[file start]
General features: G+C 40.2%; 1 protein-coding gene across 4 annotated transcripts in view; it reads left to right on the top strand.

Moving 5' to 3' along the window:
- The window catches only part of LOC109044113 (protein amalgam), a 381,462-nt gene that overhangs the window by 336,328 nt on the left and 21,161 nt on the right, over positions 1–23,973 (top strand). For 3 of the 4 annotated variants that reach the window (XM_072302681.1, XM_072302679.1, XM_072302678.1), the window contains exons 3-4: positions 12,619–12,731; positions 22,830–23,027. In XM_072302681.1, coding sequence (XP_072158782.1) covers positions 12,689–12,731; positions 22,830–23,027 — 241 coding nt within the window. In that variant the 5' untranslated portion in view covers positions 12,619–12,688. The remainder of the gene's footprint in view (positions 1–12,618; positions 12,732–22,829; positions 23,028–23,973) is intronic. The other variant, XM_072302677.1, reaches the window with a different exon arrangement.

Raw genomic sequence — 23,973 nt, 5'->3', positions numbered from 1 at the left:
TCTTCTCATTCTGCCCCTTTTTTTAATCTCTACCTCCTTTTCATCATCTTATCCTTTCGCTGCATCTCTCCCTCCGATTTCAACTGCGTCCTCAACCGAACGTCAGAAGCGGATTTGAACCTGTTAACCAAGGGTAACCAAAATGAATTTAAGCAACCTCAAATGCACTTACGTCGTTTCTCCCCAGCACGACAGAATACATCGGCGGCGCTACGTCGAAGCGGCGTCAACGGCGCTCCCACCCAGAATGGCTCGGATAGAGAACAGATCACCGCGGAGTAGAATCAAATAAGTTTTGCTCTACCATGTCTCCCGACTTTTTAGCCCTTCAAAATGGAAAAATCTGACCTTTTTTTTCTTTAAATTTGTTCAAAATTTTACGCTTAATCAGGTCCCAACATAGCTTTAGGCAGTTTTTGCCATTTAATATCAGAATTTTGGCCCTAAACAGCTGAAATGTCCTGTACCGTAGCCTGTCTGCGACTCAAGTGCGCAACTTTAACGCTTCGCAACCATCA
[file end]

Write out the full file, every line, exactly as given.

General features: G+C 40.2%; 1 protein-coding gene across 4 annotated transcripts in view; it reads left to right on the top strand.

Moving 5' to 3' along the window:
- The window catches only part of LOC109044113 (protein amalgam), a 381,462-nt gene that overhangs the window by 336,328 nt on the left and 21,161 nt on the right, over positions 1–23,973 (top strand). For 3 of the 4 annotated variants that reach the window (XM_072302681.1, XM_072302679.1, XM_072302678.1), the window contains exons 3-4: positions 12,619–12,731; positions 22,830–23,027. In XM_072302681.1, coding sequence (XP_072158782.1) covers positions 12,689–12,731; positions 22,830–23,027 — 241 coding nt within the window. In that variant the 5' untranslated portion in view covers positions 12,619–12,688. The remainder of the gene's footprint in view (positions 1–12,618; positions 12,732–22,829; positions 23,028–23,973) is intronic. The other variant, XM_072302677.1, reaches the window with a different exon arrangement.

Raw genomic sequence — 23,973 nt, 5'->3', positions numbered from 1 at the left:
TCTTCTCATTCTGCCCCTTTTTTTAATCTCTACCTCCTTTTCATCATCTTATCCTTTCGCTGCATCTCTCCCTCCGATTTCAACTGCGTCCTCAACCGAACGTCAGAAGCGGATTTGAACCTGTTAACCAAGGGTAACCAAAATGAATTTAAGCAACCTCAAATGCACTTACGTCGTTTCTCCCCAGCACGACAGAATACATCGGCGGCGCTACGTCGAAGCGGCGTCAACGGCGCTCCCACCCAGAATGGCTCGGATAGAGAACAGATCACCGCGGAGTAGAATCAAATAAGTTTTGCTCTACCATGTCTCCCGACTTTTTAGCCCTTCAAAATGGAAAAATCTGACCTTTTTTTTCTTTAAATTTGTTCAAAATTTTACGCTTAATCAGGTCCCAACATAGCTTTAGGCAGTTTTTGCCATTTAATATCAGAATTTTGGCCCTAAACAGCTGAAATGTCCTGTACCGTAGCCTGTCTGCGACTCAAGTGCGCAACTTTAACGCTTCGCAACCATCA